The conversation examined topics such as the state of the European Union after Brexit and COVID-19, Sweden’s controversial approach to controlling the pandemic, and the transatlantic alliance as America’s presidential election approaches and Angela Merkel’s term draws to a close.

Listen to the interview here


Paytech a growing Swedish export – Opportunities and Challenges entering the Australian market

In this webinar, we focused on an export that Sweden has excelled in over the past 10 years – Financial Technology and more specifically Payment Technology, which touches most of us every day. We heard from Swedish Paytech companies and experts in Australia, about opportunities and why entering the Australian market, how it is to set up and scale in Australia, differences between the Swedish payment technology compared to here in Australia, company culture, opportunities and challenges in extraordinary times.

Camilla Bullock, Director General, Emerging Payment Association ASIA and moderator for the session introduced the panelists and began setting the scene with: “When we travel abroad, we often talk about what we are proud of from our home country. Many Swedes might bring up Abba, Avicii, famous actors like Stellan Skarsgård or big companies like IKEA and Volvo. What comes to my mind is often Financial Technology and I talk about Trustly, iZellte, Bambora and then I talk about Klarna.”

Klarna launched in Australia in January 2020 and has been around for about 15 years. Klarna was founded by three university students, Sebastian Siemiatkowski, Niklas Adalberth and Victor Jacobsson, who came up with an idea on how to provide consumers and merchants with safer and simpler online shopping payment methods. They took their idea and entered the Stockholm School of Economics annual entrepreneurship award in 2005. Despite that their idea was not received with enthusiasm and their entry was among the last in the competition they decided to start up Klarna in the middle of 2005. Today Klarna is the largest fintech start-up in Europe, valued at USD $5.5 billion and with 85 million users.

To the panel we invited Francine Ereira Country Head Klarna Australia & New Zealand, Roland Schmid Country Manager Westpay AB, Australia & NZ and Lance Blockley Managing Director at The Initiatives Group and Ambassador Emerging Payments Association ASIA.

Francine began by presenting Klarna and why they decided to enter the Australian market. “Australia is a very attractive market for Klarna, we believe that we have an exceptional shopping experience which separates us from the rest of the buy now pay later providers. What we mean by that is that we deliver an engaging experience for our customers rather than a transaction. When we look at the Australian market there is only 10% of the population that have done a buy now pay later transaction and the addressable audience is obviously much larger. We decided to enter the market now as the Australian consumer is looking for transparency and an engaging partner to work with and Klarna offers that.”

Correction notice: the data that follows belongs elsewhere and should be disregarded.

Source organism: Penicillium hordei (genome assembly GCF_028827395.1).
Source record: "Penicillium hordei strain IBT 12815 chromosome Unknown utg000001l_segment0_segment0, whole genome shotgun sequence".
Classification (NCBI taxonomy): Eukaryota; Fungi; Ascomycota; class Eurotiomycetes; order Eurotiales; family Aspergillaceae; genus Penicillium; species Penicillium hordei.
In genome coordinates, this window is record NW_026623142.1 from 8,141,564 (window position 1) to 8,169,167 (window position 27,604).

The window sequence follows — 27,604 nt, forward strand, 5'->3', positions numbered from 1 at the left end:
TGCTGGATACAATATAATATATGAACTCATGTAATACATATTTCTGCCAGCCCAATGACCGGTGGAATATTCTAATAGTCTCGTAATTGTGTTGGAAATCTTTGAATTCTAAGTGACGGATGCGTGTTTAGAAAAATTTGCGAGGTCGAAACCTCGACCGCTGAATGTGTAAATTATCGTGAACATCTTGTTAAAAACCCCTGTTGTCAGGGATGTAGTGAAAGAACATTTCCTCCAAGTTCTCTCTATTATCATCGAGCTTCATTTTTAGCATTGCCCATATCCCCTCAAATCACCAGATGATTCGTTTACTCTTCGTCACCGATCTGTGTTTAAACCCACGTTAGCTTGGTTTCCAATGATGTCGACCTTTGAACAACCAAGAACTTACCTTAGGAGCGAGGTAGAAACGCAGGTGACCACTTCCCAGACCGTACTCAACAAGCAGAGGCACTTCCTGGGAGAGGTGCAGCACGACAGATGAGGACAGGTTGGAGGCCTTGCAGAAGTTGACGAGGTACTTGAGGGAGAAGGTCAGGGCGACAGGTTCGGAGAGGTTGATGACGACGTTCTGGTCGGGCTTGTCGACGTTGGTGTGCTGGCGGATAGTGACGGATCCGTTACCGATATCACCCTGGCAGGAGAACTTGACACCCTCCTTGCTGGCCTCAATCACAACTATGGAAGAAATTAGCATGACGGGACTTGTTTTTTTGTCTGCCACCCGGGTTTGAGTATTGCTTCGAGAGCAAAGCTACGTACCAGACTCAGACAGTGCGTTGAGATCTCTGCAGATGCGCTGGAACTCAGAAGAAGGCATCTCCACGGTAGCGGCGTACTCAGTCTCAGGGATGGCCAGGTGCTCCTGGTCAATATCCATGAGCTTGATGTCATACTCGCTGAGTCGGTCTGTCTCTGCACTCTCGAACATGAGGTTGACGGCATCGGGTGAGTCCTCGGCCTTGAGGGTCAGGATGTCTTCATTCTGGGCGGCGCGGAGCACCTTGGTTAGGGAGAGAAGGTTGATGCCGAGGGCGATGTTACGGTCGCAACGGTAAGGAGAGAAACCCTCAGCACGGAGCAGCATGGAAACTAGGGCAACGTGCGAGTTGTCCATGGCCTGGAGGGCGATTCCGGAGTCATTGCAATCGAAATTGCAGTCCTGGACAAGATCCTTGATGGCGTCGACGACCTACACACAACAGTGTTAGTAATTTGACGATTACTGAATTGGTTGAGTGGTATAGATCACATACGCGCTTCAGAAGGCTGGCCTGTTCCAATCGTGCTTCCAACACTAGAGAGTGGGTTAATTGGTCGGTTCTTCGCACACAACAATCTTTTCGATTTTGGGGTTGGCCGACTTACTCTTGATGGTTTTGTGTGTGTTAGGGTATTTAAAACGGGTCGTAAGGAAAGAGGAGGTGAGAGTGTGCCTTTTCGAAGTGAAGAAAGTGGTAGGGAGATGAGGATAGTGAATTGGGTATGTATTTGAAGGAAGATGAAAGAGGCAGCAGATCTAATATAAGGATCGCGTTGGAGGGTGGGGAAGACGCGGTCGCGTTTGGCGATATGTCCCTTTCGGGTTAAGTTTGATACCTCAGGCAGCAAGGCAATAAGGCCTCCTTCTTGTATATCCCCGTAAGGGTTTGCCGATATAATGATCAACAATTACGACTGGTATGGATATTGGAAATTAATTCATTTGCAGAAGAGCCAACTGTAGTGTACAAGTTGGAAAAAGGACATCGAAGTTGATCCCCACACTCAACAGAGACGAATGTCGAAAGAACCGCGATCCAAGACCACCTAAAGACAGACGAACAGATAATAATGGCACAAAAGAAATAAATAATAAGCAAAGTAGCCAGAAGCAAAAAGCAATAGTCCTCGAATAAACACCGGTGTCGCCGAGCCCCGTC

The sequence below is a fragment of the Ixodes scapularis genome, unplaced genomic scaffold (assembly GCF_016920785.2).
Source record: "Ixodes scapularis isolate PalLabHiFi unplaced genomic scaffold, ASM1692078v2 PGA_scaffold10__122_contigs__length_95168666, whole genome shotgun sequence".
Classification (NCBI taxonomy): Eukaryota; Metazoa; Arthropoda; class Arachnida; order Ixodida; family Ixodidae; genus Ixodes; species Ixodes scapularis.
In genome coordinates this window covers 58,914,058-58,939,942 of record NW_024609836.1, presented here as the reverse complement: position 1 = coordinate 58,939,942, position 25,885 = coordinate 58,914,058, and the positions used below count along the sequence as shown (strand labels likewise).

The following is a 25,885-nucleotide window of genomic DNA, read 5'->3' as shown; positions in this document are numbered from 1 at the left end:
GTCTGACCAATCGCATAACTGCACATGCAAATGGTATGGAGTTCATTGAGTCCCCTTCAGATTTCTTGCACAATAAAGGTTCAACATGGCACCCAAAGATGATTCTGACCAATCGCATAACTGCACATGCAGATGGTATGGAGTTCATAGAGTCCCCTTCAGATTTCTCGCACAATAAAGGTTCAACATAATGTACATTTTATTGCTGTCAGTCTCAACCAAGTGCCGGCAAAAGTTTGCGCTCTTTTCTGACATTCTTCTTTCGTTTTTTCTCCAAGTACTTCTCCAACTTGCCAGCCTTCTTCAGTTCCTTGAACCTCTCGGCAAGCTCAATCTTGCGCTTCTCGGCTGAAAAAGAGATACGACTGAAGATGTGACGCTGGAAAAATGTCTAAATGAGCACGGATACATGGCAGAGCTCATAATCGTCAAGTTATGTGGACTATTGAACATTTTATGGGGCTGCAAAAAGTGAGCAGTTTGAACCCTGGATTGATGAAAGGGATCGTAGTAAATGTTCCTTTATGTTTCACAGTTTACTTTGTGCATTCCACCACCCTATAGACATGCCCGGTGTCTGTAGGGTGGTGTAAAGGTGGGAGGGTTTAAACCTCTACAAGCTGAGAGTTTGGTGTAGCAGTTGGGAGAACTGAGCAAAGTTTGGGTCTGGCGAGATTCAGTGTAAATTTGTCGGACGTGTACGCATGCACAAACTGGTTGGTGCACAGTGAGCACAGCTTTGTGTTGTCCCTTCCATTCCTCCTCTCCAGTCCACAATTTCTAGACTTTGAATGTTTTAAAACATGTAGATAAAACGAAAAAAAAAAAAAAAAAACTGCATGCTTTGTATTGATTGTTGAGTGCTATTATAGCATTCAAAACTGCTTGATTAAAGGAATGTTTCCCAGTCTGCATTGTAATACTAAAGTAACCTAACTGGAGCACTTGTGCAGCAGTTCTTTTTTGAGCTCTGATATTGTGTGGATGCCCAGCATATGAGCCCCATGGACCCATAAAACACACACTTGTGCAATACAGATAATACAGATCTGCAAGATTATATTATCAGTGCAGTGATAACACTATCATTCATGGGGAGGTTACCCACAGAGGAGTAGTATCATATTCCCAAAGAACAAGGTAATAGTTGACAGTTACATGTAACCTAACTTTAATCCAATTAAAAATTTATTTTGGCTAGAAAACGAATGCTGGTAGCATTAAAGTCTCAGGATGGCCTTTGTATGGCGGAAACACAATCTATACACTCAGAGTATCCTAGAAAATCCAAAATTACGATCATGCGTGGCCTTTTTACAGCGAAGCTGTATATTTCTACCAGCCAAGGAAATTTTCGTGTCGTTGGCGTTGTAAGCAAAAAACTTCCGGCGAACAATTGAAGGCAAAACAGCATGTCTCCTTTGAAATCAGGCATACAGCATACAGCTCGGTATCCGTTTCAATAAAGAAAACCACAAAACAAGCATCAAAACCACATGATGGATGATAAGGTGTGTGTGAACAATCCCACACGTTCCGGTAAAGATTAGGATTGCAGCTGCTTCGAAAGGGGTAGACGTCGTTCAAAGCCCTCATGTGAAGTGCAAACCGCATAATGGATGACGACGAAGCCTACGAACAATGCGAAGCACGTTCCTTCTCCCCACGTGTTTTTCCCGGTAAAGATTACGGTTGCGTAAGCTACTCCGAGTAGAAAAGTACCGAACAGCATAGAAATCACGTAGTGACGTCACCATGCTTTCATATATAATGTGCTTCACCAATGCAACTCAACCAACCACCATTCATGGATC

“Klarna wants to be the number one shopping experience in every country that we are represented in, and our ambition is to become the leader in the Australian market. It is all about consumer engagement and if the consumers see value in a proposition and they feel that it is a great product for them to use and it becomes their way to pay, then that is ultimately what gives us the success we are looking for. Given our experience in most markets in the world I am really confident that we can reach our goal.”

Lance, Australian Payment Specialist who visited Sweden and several Swedish Paytechs last year and has been an advisor for Bambora on their entering the Australian market, spoke about recent market trends. “There has been a long-term trend from credit cards into debit. Credit cards are becoming the new senior’s cards. Most of the buy now pay later accounts have debit cards associated with them. It could be related to the younger demographic using them but to some extent by using a buy now pay later with debit you have a quasi-credit facility working for you so you can effectively create your own credit card from a debit card. Buy now pay later account applications have gone up during the pandemic and credit card applications have gone down. Generally seamless embedded in-app payments have increased,  without people even realising that they paid whilst they were using the app.”

“It took a number of years for the acquiring infrastructure for tap and go to catch up with contactless card issuance in Australia. In 2012 Coles and Woolworths adopted contactless payments and now Australia has more open-loop contactless transactions per person than anywhere in the world. We are now seeing a very slow progression into the mobile format for tap and go payments.”